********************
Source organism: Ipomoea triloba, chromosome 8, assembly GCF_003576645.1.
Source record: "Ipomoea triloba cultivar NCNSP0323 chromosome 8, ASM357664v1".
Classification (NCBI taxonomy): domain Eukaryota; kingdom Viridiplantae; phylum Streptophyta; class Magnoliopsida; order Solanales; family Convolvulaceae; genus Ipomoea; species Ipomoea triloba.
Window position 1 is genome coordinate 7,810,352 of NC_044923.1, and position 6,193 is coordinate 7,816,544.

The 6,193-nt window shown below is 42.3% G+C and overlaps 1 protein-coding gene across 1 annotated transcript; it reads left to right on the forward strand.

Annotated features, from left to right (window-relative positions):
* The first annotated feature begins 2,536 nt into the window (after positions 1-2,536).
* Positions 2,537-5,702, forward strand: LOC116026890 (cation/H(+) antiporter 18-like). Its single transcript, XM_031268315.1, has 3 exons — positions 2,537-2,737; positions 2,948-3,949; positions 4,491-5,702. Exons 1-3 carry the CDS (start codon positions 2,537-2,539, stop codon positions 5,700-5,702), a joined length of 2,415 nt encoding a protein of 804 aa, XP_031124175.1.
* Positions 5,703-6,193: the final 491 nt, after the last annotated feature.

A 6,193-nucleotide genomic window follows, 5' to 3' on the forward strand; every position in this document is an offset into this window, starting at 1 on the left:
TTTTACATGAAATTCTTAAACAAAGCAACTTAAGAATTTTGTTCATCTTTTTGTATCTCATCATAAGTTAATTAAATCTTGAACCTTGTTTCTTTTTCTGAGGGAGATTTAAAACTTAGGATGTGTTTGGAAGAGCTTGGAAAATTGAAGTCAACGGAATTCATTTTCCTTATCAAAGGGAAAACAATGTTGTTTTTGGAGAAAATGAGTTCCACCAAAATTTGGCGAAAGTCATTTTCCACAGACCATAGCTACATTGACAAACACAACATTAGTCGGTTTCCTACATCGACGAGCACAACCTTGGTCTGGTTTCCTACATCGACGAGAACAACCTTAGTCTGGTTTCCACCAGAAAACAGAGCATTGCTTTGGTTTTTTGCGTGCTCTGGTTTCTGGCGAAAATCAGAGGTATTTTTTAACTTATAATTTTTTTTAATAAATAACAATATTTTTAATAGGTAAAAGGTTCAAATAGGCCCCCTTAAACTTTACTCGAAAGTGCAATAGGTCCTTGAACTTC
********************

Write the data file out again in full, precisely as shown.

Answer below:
Source organism: Ipomoea triloba, chromosome 8, assembly GCF_003576645.1.
Source record: "Ipomoea triloba cultivar NCNSP0323 chromosome 8, ASM357664v1".
Classification (NCBI taxonomy): domain Eukaryota; kingdom Viridiplantae; phylum Streptophyta; class Magnoliopsida; order Solanales; family Convolvulaceae; genus Ipomoea; species Ipomoea triloba.
Window position 1 is genome coordinate 7,810,352 of NC_044923.1, and position 6,193 is coordinate 7,816,544.

The 6,193-nt window shown below is 42.3% G+C and overlaps 1 protein-coding gene across 1 annotated transcript; it reads left to right on the forward strand.

Annotated features, from left to right (window-relative positions):
* The first annotated feature begins 2,536 nt into the window (after positions 1-2,536).
* Positions 2,537-5,702, forward strand: LOC116026890 (cation/H(+) antiporter 18-like). Its single transcript, XM_031268315.1, has 3 exons — positions 2,537-2,737; positions 2,948-3,949; positions 4,491-5,702. Exons 1-3 carry the CDS (start codon positions 2,537-2,539, stop codon positions 5,700-5,702), a joined length of 2,415 nt encoding a protein of 804 aa, XP_031124175.1.
* Positions 5,703-6,193: the final 491 nt, after the last annotated feature.

A 6,193-nucleotide genomic window follows, 5' to 3' on the forward strand; every position in this document is an offset into this window, starting at 1 on the left:
TTTTACATGAAATTCTTAAACAAAGCAACTTAAGAATTTTGTTCATCTTTTTGTATCTCATCATAAGTTAATTAAATCTTGAACCTTGTTTCTTTTTCTGAGGGAGATTTAAAACTTAGGATGTGTTTGGAAGAGCTTGGAAAATTGAAGTCAACGGAATTCATTTTCCTTATCAAAGGGAAAACAATGTTGTTTTTGGAGAAAATGAGTTCCACCAAAATTTGGCGAAAGTCATTTTCCACAGACCATAGCTACATTGACAAACACAACATTAGTCGGTTTCCTACATCGACGAGCACAACCTTGGTCTGGTTTCCTACATCGACGAGAACAACCTTAGTCTGGTTTCCACCAGAAAACAGAGCATTGCTTTGGTTTTTTGCGTGCTCTGGTTTCTGGCGAAAATCAGAGGTATTTTTTAACTTATAATTTTTTTTAATAAATAACAATATTTTTAATAGGTAAAAGGTTCAAATAGGCCCCCTTAAACTTTACTCGAAAGTGCAATAGGTCCTTGAACTTC